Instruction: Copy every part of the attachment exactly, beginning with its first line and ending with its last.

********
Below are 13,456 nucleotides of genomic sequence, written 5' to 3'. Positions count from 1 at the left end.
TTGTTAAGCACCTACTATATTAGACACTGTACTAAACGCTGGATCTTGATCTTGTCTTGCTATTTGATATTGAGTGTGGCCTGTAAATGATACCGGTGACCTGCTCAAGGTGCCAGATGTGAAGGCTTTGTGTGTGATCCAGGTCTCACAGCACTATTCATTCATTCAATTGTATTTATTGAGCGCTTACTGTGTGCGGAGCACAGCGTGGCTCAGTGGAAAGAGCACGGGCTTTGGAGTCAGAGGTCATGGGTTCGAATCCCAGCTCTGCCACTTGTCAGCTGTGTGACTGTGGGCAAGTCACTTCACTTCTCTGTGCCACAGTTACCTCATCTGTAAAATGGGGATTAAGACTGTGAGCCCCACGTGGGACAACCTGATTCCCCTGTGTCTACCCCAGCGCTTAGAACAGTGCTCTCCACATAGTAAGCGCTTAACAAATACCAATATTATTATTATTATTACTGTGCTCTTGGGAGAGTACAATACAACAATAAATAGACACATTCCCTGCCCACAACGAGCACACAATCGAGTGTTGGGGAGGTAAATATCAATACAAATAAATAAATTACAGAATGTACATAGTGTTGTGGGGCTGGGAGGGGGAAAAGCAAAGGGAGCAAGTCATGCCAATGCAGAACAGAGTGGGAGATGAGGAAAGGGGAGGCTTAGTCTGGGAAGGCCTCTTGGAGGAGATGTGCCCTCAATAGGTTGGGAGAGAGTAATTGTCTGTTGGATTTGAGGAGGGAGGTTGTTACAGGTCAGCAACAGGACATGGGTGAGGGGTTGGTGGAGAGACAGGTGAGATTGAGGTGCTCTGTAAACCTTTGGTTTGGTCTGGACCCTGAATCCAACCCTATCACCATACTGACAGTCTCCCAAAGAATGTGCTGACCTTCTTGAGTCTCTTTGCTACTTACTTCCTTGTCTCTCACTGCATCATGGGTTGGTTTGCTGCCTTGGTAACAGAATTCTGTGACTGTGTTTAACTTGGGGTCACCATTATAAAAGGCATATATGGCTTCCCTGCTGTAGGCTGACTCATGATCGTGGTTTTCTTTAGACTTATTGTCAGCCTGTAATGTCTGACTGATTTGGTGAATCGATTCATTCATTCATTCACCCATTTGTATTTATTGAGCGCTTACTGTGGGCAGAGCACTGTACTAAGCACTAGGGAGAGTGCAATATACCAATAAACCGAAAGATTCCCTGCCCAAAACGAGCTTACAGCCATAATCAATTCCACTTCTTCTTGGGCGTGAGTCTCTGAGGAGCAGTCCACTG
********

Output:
Below are 13,456 nucleotides of genomic sequence, written 5' to 3'. Positions count from 1 at the left end.
TTGTTAAGCACCTACTATATTAGACACTGTACTAAACGCTGGATCTTGATCTTGTCTTGCTATTTGATATTGAGTGTGGCCTGTAAATGATACCGGTGACCTGCTCAAGGTGCCAGATGTGAAGGCTTTGTGTGTGATCCAGGTCTCACAGCACTATTCATTCATTCAATTGTATTTATTGAGCGCTTACTGTGTGCGGAGCACAGCGTGGCTCAGTGGAAAGAGCACGGGCTTTGGAGTCAGAGGTCATGGGTTCGAATCCCAGCTCTGCCACTTGTCAGCTGTGTGACTGTGGGCAAGTCACTTCACTTCTCTGTGCCACAGTTACCTCATCTGTAAAATGGGGATTAAGACTGTGAGCCCCACGTGGGACAACCTGATTCCCCTGTGTCTACCCCAGCGCTTAGAACAGTGCTCTCCACATAGTAAGCGCTTAACAAATACCAATATTATTATTATTATTACTGTGCTCTTGGGAGAGTACAATACAACAATAAATAGACACATTCCCTGCCCACAACGAGCACACAATCGAGTGTTGGGGAGGTAAATATCAATACAAATAAATAAATTACAGAATGTACATAGTGTTGTGGGGCTGGGAGGGGGAAAAGCAAAGGGAGCAAGTCATGCCAATGCAGAACAGAGTGGGAGATGAGGAAAGGGGAGGCTTAGTCTGGGAAGGCCTCTTGGAGGAGATGTGCCCTCAATAGGTTGGGAGAGAGTAATTGTCTGTTGGATTTGAGGAGGGAGGTTGTTACAGGTCAGCAACAGGACATGGGTGAGGGGTTGGTGGAGAGACAGGTGAGATTGAGGTGCTCTGTAAACCTTTGGTTTGGTCTGGACCCTGAATCCAACCCTATCACCATACTGACAGTCTCCCAAAGAATGTGCTGACCTTCTTGAGTCTCTTTGCTACTTACTTCCTTGTCTCTCACTGCATCATGGGTTGGTTTGCTGCCTTGGTAACAGAATTCTGTGACTGTGTTTAACTTGGGGTCACCATTATAAAAGGCATATATGGCTTCCCTGCTGTAGGCTGACTCATGATCGTGGTTTTCTTTAGACTTATTGTCAGCCTGTAATGTCTGACTGATTTGGTGAATCGATTCATTCATTCATTCACCCATTTGTATTTATTGAGCGCTTACTGTGGGCAGAGCACTGTACTAAGCACTAGGGAGAGTGCAATATACCAATAAACCGAAAGATTCCCTGCCCAAAACGAGCTTACAGCCATAATCAATTCCACTTCTTCTTGGGCGTGAGTCTCTGAGGAGCAGTCCACTG